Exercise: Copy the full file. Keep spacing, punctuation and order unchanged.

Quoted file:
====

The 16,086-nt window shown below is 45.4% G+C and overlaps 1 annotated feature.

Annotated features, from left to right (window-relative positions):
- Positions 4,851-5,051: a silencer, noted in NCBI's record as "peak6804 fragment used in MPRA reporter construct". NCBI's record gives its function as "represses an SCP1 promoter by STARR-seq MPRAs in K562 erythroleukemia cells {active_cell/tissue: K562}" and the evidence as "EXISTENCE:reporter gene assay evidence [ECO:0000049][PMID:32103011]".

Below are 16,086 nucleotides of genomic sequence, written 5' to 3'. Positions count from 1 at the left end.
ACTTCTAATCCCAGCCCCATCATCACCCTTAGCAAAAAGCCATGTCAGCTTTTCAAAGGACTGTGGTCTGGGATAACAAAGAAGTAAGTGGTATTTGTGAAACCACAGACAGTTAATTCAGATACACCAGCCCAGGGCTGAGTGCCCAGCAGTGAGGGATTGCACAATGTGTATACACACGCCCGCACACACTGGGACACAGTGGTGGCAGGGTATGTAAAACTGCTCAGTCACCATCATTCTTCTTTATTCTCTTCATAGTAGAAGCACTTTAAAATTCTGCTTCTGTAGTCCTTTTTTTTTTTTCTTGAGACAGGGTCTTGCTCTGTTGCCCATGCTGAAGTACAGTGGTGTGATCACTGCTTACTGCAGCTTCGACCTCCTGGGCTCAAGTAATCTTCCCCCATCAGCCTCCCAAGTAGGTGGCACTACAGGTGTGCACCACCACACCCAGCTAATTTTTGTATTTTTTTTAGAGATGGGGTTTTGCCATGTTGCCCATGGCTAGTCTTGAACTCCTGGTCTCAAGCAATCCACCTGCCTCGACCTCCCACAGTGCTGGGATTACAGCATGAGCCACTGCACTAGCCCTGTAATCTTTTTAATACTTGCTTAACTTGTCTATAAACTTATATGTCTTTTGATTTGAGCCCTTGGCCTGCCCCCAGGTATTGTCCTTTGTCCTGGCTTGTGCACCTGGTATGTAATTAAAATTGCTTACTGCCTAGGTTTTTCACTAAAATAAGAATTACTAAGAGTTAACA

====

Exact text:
The 16,086-nt window shown below is 45.4% G+C and overlaps 1 annotated feature.

Annotated features, from left to right (window-relative positions):
- Positions 4,851-5,051: a silencer, noted in NCBI's record as "peak6804 fragment used in MPRA reporter construct". NCBI's record gives its function as "represses an SCP1 promoter by STARR-seq MPRAs in K562 erythroleukemia cells {active_cell/tissue: K562}" and the evidence as "EXISTENCE:reporter gene assay evidence [ECO:0000049][PMID:32103011]".

Below are 16,086 nucleotides of genomic sequence, written 5' to 3'. Positions count from 1 at the left end.
ACTTCTAATCCCAGCCCCATCATCACCCTTAGCAAAAAGCCATGTCAGCTTTTCAAAGGACTGTGGTCTGGGATAACAAAGAAGTAAGTGGTATTTGTGAAACCACAGACAGTTAATTCAGATACACCAGCCCAGGGCTGAGTGCCCAGCAGTGAGGGATTGCACAATGTGTATACACACGCCCGCACACACTGGGACACAGTGGTGGCAGGGTATGTAAAACTGCTCAGTCACCATCATTCTTCTTTATTCTCTTCATAGTAGAAGCACTTTAAAATTCTGCTTCTGTAGTCCTTTTTTTTTTTTCTTGAGACAGGGTCTTGCTCTGTTGCCCATGCTGAAGTACAGTGGTGTGATCACTGCTTACTGCAGCTTCGACCTCCTGGGCTCAAGTAATCTTCCCCCATCAGCCTCCCAAGTAGGTGGCACTACAGGTGTGCACCACCACACCCAGCTAATTTTTGTATTTTTTTTAGAGATGGGGTTTTGCCATGTTGCCCATGGCTAGTCTTGAACTCCTGGTCTCAAGCAATCCACCTGCCTCGACCTCCCACAGTGCTGGGATTACAGCATGAGCCACTGCACTAGCCCTGTAATCTTTTTAATACTTGCTTAACTTGTCTATAAACTTATATGTCTTTTGATTTGAGCCCTTGGCCTGCCCCCAGGTATTGTCCTTTGTCCTGGCTTGTGCACCTGGTATGTAATTAAAATTGCTTACTGCCTAGGTTTTTCACTAAAATAAGAATTACTAAGAGTTAACA